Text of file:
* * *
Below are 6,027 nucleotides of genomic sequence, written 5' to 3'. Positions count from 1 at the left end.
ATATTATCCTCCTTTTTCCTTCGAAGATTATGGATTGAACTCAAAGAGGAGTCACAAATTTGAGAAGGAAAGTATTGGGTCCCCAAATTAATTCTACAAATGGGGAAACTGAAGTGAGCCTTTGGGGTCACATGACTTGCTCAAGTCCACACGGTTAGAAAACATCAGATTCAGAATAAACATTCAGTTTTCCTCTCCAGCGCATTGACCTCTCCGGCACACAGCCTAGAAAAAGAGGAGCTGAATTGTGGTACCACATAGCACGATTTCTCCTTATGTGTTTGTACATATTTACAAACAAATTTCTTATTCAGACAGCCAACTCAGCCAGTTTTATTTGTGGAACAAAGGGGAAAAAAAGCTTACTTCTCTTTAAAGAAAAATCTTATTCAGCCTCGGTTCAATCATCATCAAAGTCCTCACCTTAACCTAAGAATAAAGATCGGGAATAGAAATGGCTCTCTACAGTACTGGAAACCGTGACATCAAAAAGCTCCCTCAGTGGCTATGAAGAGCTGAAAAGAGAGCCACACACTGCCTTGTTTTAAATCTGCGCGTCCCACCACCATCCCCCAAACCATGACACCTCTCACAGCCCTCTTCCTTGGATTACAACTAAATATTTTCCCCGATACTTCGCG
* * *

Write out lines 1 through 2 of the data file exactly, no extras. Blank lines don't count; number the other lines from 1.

Below are 6,027 nucleotides of genomic sequence, written 5' to 3'. Positions count from 1 at the left end.
ATATTATCCTCCTTTTTCCTTCGAAGATTATGGATTGAACTCAAAGAGGAGTCACAAATTTGAGAAGGAAAGTATTGGGTCCCCAAATTAATTCTACAAATGGGGAAACTGAAGTGAGCCTTTGGGGTCACATGACTTGCTCAAGTCCACACGGTTAGAAAACATCAGATTCAGAATAAACATTCAGTTTTCCTCTCCAGCGCATTGACCTCTCCGGCACACAGCCTAGAAAAAGAGGAGCTGAATTGTGGTACCACATAGCACGATTTCTCCTTATGTGTTTGTACATATTTACAAACAAATTTCTTATTCAGACAGCCAACTCAGCCAGTTTTATTTGTGGAACAAAGGGGAAAAAAAGCTTACTTCTCTTTAAAGAAAAATCTTATTCAGCCTCGGTTCAATCATCATCAAAGTCCTCACCTTAACCTAAGAATAAAGATCGGGAATAGAAATGGCTCTCTACAGTACTGGAAACCGTGACATCAAAAAGCTCCCTCAGTGGCTATGAAGAGCTGAAAAGAGAGCCACACACTGCCTTGTTTTAAATCTGCGCGTCCCACCACCATCCCCCAAACCATGACACCTCTCACAGCCCTCTTCCTTGGATTACAACTAAATATTTTCCCCGATACTTCGCG